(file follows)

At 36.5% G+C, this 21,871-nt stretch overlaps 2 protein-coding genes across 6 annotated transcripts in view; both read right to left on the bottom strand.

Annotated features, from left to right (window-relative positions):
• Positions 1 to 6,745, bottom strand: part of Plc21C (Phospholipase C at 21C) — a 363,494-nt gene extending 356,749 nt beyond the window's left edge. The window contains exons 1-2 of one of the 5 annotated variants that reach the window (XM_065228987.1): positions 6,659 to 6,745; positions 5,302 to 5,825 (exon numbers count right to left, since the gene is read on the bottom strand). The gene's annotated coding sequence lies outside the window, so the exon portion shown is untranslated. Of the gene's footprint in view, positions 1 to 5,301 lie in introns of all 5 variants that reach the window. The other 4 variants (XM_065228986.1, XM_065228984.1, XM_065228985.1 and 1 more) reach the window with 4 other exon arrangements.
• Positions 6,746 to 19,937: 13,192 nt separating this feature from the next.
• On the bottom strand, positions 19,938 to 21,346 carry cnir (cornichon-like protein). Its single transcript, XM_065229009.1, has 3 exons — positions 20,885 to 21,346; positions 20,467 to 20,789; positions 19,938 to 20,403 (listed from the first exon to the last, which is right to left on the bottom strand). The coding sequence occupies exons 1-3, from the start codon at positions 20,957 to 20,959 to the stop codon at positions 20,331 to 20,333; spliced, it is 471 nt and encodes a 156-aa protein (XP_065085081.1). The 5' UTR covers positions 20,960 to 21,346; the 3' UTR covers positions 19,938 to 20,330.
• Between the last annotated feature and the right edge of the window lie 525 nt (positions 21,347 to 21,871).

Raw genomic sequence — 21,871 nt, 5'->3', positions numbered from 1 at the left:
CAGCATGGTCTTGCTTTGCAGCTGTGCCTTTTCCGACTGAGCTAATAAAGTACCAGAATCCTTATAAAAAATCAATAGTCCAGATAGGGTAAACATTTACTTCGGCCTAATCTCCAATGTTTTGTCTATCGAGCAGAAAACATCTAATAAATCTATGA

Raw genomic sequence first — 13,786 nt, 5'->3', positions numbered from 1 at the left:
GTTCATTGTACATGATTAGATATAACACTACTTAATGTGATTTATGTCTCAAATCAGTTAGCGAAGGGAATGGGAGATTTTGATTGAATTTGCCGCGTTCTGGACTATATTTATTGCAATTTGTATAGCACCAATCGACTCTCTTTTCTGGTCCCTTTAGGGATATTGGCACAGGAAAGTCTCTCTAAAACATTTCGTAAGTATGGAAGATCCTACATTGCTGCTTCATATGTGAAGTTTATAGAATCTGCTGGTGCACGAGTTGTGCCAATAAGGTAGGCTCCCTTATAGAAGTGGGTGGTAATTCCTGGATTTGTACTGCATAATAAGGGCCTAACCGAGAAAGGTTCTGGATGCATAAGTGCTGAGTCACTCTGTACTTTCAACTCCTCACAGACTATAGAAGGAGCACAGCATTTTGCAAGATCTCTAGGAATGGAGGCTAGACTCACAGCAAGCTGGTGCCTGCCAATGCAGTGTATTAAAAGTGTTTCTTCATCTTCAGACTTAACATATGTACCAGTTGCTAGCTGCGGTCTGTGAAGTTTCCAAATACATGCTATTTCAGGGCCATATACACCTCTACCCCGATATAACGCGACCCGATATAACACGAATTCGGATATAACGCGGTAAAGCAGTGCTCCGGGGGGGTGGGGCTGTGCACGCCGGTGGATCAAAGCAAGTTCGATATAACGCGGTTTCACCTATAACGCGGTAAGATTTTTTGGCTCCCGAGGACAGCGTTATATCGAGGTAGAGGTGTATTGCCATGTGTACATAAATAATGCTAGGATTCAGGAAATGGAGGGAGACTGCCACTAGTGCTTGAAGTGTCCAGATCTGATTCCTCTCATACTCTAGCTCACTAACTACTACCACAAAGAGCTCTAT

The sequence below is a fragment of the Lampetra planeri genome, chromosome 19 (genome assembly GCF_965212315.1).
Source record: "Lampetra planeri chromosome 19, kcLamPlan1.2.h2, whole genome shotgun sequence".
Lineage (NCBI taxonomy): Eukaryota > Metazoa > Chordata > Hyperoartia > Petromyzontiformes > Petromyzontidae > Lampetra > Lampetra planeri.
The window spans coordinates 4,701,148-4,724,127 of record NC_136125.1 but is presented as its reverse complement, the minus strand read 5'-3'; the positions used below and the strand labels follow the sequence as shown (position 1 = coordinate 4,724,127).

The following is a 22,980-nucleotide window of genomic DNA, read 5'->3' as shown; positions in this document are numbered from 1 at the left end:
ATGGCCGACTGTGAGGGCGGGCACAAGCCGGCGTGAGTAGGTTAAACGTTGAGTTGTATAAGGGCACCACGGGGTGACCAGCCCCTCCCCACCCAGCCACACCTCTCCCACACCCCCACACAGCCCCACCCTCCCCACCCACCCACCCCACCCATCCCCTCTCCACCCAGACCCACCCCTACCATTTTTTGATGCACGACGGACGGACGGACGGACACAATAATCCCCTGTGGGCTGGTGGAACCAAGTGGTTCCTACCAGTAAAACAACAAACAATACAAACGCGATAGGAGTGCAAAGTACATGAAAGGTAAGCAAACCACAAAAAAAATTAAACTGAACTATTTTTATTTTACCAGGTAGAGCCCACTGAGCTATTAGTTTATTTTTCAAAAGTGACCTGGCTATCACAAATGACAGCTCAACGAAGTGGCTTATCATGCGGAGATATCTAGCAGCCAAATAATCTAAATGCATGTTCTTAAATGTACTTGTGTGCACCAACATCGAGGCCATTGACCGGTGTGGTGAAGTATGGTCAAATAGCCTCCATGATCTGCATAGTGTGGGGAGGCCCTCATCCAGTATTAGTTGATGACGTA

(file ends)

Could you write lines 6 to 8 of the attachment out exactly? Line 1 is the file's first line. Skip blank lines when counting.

• Between the last annotated feature and the right edge of the window lie 525 nt (positions 21,347 to 21,871).

Raw genomic sequence — 21,871 nt, 5'->3', positions numbered from 1 at the left:
CAGCATGGTCTTGCTTTGCAGCTGTGCCTTTTCCGACTGAGCTAATAAAGTACCAGAATCCTTATAAAAAATCAATAGTCCAGATAGGGTAAACATTTACTTCGGCCTAATCTCCAATGTTTTGTCTATCGAGCAGAAAACATCTAATAAATCTATGA